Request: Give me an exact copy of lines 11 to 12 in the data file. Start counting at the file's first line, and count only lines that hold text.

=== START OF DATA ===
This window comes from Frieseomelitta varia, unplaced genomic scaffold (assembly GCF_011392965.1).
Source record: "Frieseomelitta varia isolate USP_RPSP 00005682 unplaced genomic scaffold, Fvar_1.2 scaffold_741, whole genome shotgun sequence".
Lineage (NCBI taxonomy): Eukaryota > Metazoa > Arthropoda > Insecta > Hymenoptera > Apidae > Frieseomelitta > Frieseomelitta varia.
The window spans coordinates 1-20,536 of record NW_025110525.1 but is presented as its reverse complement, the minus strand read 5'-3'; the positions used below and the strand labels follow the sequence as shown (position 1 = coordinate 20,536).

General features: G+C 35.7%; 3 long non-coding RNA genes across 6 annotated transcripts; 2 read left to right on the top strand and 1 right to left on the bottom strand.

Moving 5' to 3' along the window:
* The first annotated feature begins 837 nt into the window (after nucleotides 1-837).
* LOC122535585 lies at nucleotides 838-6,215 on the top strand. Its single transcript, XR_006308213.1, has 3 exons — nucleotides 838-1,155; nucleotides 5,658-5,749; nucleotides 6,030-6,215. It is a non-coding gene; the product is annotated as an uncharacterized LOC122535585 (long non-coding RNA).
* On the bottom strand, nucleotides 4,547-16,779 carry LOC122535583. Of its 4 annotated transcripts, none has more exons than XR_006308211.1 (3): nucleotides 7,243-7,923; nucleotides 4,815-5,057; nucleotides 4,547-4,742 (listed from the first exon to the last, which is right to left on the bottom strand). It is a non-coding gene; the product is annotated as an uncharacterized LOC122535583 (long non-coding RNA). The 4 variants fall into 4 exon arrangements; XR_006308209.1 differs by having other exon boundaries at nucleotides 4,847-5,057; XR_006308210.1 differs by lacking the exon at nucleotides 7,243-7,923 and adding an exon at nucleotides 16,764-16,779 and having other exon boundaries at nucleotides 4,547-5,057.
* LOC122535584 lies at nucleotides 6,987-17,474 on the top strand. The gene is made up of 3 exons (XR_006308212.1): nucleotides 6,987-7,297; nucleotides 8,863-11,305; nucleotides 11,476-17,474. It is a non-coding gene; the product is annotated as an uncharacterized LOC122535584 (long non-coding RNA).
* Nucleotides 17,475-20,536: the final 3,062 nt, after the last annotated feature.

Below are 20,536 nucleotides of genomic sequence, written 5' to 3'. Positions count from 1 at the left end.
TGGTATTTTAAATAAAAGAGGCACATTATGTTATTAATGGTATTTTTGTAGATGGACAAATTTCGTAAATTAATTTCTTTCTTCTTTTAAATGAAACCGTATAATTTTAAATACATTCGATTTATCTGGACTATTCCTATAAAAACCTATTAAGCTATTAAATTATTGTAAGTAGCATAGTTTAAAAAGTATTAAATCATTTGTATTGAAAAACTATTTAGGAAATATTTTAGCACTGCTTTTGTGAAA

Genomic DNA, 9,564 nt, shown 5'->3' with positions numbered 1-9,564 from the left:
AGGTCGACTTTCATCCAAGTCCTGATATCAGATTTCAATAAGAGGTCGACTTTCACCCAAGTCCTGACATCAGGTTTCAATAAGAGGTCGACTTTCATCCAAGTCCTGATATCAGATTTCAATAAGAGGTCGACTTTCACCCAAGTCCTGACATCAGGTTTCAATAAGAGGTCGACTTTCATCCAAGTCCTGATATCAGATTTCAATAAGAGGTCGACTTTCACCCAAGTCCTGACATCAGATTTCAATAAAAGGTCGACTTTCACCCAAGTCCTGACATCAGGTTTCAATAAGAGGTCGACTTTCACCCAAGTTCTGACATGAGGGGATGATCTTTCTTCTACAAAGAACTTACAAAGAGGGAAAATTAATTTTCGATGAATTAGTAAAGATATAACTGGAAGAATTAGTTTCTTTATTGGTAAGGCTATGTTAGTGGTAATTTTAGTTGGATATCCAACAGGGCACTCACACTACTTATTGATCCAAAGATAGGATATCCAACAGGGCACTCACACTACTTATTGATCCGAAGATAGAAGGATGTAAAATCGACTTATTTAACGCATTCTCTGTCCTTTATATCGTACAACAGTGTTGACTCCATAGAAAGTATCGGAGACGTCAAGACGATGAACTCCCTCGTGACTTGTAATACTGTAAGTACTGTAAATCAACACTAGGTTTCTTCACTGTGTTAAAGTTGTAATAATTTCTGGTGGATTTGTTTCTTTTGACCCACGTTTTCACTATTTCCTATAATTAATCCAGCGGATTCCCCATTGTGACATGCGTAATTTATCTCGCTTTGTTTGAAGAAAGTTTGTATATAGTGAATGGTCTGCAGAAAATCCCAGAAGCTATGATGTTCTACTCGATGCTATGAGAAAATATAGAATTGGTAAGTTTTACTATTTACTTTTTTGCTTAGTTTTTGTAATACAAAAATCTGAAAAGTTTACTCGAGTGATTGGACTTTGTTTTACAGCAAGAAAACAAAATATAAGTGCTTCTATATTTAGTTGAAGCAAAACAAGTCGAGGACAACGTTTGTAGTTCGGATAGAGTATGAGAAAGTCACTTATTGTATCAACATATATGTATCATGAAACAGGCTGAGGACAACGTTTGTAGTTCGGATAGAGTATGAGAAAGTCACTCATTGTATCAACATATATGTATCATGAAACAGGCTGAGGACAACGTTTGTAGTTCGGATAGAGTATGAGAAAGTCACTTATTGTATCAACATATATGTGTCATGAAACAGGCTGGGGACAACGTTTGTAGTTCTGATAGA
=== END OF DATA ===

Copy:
* Nucleotides 17,475-20,536: the final 3,062 nt, after the last annotated feature.

Below are 20,536 nucleotides of genomic sequence, written 5' to 3'. Positions count from 1 at the left end.